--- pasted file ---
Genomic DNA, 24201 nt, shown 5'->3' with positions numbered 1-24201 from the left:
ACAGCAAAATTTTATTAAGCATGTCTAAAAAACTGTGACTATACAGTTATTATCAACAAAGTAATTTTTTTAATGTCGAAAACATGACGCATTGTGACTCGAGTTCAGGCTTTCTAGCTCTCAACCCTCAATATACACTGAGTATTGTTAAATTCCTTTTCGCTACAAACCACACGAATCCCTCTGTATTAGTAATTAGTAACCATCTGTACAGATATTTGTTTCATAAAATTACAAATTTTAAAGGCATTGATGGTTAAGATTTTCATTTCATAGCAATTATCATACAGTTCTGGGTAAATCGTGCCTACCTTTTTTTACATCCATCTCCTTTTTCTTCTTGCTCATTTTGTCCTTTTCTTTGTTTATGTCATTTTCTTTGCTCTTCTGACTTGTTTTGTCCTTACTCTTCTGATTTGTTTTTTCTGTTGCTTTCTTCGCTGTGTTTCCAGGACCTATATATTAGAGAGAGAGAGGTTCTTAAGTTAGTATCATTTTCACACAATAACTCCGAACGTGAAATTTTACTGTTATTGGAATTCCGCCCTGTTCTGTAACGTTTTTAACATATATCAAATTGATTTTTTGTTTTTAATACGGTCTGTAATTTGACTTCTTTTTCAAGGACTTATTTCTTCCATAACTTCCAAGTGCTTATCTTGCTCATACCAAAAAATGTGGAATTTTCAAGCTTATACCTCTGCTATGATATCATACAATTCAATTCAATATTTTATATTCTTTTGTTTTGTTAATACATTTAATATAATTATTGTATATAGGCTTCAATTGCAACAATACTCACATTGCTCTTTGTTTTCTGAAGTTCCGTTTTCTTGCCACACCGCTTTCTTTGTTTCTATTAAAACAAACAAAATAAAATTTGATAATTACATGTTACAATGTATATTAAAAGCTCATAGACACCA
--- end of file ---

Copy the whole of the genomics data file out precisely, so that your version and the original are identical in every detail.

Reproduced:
Genomic DNA, 24201 nt, shown 5'->3' with positions numbered 1-24201 from the left:
ACAGCAAAATTTTATTAAGCATGTCTAAAAAACTGTGACTATACAGTTATTATCAACAAAGTAATTTTTTTAATGTCGAAAACATGACGCATTGTGACTCGAGTTCAGGCTTTCTAGCTCTCAACCCTCAATATACACTGAGTATTGTTAAATTCCTTTTCGCTACAAACCACACGAATCCCTCTGTATTAGTAATTAGTAACCATCTGTACAGATATTTGTTTCATAAAATTACAAATTTTAAAGGCATTGATGGTTAAGATTTTCATTTCATAGCAATTATCATACAGTTCTGGGTAAATCGTGCCTACCTTTTTTTACATCCATCTCCTTTTTCTTCTTGCTCATTTTGTCCTTTTCTTTGTTTATGTCATTTTCTTTGCTCTTCTGACTTGTTTTGTCCTTACTCTTCTGATTTGTTTTTTCTGTTGCTTTCTTCGCTGTGTTTCCAGGACCTATATATTAGAGAGAGAGAGGTTCTTAAGTTAGTATCATTTTCACACAATAACTCCGAACGTGAAATTTTACTGTTATTGGAATTCCGCCCTGTTCTGTAACGTTTTTAACATATATCAAATTGATTTTTTGTTTTTAATACGGTCTGTAATTTGACTTCTTTTTCAAGGACTTATTTCTTCCATAACTTCCAAGTGCTTATCTTGCTCATACCAAAAAATGTGGAATTTTCAAGCTTATACCTCTGCTATGATATCATACAATTCAATTCAATATTTTATATTCTTTTGTTTTGTTAATACATTTAATATAATTATTGTATATAGGCTTCAATTGCAACAATACTCACATTGCTCTTTGTTTTCTGAAGTTCCGTTTTCTTGCCACACCGCTTTCTTTGTTTCTATTAAAACAAACAAAATAAAATTTGATAATTACATGTTACAATGTATATTAAAAGCTCATAGACACCA